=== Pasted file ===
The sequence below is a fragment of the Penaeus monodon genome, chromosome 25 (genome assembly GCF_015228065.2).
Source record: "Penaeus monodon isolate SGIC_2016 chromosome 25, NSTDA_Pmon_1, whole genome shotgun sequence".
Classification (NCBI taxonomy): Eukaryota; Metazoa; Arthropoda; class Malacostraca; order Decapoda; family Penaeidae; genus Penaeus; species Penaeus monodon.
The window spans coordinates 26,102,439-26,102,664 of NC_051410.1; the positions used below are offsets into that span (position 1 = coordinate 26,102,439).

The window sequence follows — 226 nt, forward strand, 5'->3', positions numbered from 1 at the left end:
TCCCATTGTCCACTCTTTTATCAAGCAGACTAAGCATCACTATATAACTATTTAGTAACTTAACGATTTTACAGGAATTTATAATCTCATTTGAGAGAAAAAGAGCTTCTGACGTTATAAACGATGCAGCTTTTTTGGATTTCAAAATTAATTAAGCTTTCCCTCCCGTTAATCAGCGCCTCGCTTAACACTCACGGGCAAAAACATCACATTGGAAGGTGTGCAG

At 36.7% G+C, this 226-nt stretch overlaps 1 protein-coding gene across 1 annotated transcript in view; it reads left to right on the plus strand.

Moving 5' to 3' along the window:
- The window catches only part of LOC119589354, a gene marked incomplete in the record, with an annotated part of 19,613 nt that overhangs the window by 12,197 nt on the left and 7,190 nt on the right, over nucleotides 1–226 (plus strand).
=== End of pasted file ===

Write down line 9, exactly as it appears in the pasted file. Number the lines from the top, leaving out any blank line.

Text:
- The window catches only part of LOC119589354, a gene marked incomplete in the record, with an annotated part of 19,613 nt that overhangs the window by 12,197 nt on the left and 7,190 nt on the right, over nucleotides 1–226 (plus strand).